A pre-flight tour helps to soothe the nerves

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A large international airport can be a challenging place, even more so if you’re travelling alone and don’t speak the local language.

This was the situation facing Maria, the young lady from Timor Leste who we’ve been caring for following her surgery at Epworth Richmond.  Maria is ready to return home tonight.  She’ll need to change flights in Darwin and we were concerned about her finding her way.

Children First Case Manager Marina Te Maro sought some support from Foundation friend  Major Winton Knop, from the Chaplaincy Department at Melbourne Airport.  Major Knop offered to see what he could arrange in Darwin, and also invited Maria to have a tour of Melbourne Airport prior to her departure.

So on Monday morning,  Retreat manager Deb Pickering and assistant Mel Likos loaded all the kids in the van and headed to the airport where they were warmly greeted by Winton and his colleague Mary.  Deb said they were ‘just lovely’.  The group had a tour of the control room, and the kids were given binoculars to watch the planes land and take off.

At the conclusion of the tour Winton and Mary treated them to lunch at Hungry Jacks!

Winton said the tour was a total pleasure.  “The kids were delightful,” Winton reported to Marina, “and Mel and Debbie are quality carers.”

Furthermore, Winton was able to arrange for someone to meet Maria when she arrives in Darwin late tonight, and escort her to her connecting flight.

 

A young woman from Timor Leste is excited to be returning home  following life-changing neurosurgery made possible by Epworth Richmond, Children First Foundation and a Melbourne GP.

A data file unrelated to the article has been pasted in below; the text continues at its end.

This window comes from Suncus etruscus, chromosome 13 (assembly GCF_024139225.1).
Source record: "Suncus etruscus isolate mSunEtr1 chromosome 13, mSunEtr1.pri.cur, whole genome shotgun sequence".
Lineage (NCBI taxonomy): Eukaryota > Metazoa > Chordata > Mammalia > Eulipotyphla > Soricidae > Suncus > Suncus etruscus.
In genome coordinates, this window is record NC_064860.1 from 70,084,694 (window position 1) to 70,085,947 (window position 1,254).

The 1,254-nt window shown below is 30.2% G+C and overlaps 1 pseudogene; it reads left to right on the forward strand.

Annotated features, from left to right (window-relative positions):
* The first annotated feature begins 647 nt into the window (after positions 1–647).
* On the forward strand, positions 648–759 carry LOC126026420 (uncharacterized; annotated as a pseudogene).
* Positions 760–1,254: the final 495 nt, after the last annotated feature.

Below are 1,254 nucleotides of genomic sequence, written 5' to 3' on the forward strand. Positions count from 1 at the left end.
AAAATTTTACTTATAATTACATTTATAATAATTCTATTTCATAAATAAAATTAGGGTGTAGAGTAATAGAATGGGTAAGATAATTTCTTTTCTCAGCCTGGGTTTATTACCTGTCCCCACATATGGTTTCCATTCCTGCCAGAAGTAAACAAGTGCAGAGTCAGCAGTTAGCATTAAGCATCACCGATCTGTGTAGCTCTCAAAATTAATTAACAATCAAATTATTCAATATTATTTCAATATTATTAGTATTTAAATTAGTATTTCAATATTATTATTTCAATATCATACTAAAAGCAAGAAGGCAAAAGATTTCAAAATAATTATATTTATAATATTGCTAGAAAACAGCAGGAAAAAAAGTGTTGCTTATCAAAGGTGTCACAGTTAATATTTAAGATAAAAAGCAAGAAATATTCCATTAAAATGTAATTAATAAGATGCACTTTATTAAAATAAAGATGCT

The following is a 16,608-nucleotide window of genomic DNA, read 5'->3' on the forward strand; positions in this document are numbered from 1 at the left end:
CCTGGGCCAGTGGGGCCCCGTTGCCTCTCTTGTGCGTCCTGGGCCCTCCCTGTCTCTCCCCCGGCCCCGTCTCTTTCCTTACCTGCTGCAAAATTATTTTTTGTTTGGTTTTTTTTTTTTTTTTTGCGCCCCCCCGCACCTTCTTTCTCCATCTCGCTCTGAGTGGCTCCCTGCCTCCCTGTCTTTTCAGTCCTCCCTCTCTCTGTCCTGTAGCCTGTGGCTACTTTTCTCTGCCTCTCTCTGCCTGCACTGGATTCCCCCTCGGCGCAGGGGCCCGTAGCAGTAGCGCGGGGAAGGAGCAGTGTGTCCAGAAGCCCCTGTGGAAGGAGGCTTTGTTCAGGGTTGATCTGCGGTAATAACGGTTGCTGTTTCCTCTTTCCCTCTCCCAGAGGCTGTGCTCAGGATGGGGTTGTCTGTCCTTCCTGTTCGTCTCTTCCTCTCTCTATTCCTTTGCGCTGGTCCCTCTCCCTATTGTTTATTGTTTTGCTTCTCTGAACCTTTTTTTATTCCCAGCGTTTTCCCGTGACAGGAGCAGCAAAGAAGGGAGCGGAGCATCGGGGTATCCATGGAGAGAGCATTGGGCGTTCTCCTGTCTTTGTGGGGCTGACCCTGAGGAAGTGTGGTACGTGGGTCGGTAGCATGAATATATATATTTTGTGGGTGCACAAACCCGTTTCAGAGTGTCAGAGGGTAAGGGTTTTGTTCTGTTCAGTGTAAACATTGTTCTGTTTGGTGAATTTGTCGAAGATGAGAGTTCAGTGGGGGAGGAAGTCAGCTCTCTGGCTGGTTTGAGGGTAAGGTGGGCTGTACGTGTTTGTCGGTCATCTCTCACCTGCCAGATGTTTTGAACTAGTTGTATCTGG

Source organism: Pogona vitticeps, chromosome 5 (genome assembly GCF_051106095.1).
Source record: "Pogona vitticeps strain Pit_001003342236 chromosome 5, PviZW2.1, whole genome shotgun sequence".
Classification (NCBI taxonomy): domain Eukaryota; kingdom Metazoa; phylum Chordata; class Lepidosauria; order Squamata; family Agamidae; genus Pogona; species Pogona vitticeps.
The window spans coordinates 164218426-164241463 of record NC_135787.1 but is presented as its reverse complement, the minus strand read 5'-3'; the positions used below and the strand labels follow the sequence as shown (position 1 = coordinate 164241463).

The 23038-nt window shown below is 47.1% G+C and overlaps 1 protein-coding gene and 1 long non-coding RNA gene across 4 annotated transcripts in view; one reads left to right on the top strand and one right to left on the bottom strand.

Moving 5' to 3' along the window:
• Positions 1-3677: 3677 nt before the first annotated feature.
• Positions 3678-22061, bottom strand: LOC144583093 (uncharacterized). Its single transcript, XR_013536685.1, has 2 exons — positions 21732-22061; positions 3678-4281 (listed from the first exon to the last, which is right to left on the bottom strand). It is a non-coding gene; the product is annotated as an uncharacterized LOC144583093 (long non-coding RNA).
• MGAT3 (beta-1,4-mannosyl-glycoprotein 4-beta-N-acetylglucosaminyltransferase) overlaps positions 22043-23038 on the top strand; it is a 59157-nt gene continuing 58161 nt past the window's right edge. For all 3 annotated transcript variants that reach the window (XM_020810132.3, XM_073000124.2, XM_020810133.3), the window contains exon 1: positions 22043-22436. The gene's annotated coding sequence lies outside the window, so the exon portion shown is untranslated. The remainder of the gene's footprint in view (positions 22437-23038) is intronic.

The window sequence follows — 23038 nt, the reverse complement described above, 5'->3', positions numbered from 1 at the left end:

When Maria started to experience weakness and muscle wasting in both her hands in early 2016, humanitarian medical centre Bairo Pite Clinic, based in Dili, sent out a call for help. There are no facilities in Timor to diagnose or treat Maria, and few resources to support people with disabilities.

Melbourne GP Sue English, who has worked with communities in Timor-Leste for 15 years, raised the money to fly Maria to Darwin for investigations and assessment.

Tests revealed Maria had Arnold Chiari Malformation at the base of her brain and a resultant extensive cervicothoracic syrinx which expanded and was causing damage and injury to her brainstem and spinal cord. Without surgery, her condition would worsen and she would become progressively more disabled, then quadriplegic.  The condition can be fatal, however, it is reversible with surgery to decompress the narrowing at the base of the skull to release pressure on the brainstem and spinal cord.

Dr English is a member of Children First’s Board and referred Maria’s case to the Foundation for consideration. Although at 26 Maria is older than the children the Foundation usually helps, Children First agreed to provide her accommodation and pre-and post- surgical care and arranged her medical visa. Epworth Richmond with support from Epworth Medical Foundation agreed to provide the much-needed hospital care. Epworth neurosurgeon Mr Patrick Chan, volunteered to perform Maria’s surgery pro bono.  When Maria arrived at the Foundation’s Kilmore Retreat she had significant weakness in her hands, unable to perform even the most minor tasks, such as peeling a vegetable.

Maria, anxious before surgery

The surgery was successfully performed on 8 June with Maria discharged four days later into the care of Children First. The Foundation arranged hand therapy post-surgery, to help improve the function in her hands although it may take up to 18 months for function to return.

Mr Patrick Chan and the team at The Epworth

Maria comes from a family of farmers in a small village, three hours’ drive from Dili.  She’s excited to be returning home to celebrate her mother’s birthday, and then return to study at university.  And of course she’s very grateful for the wonderful care which has given her a second chance.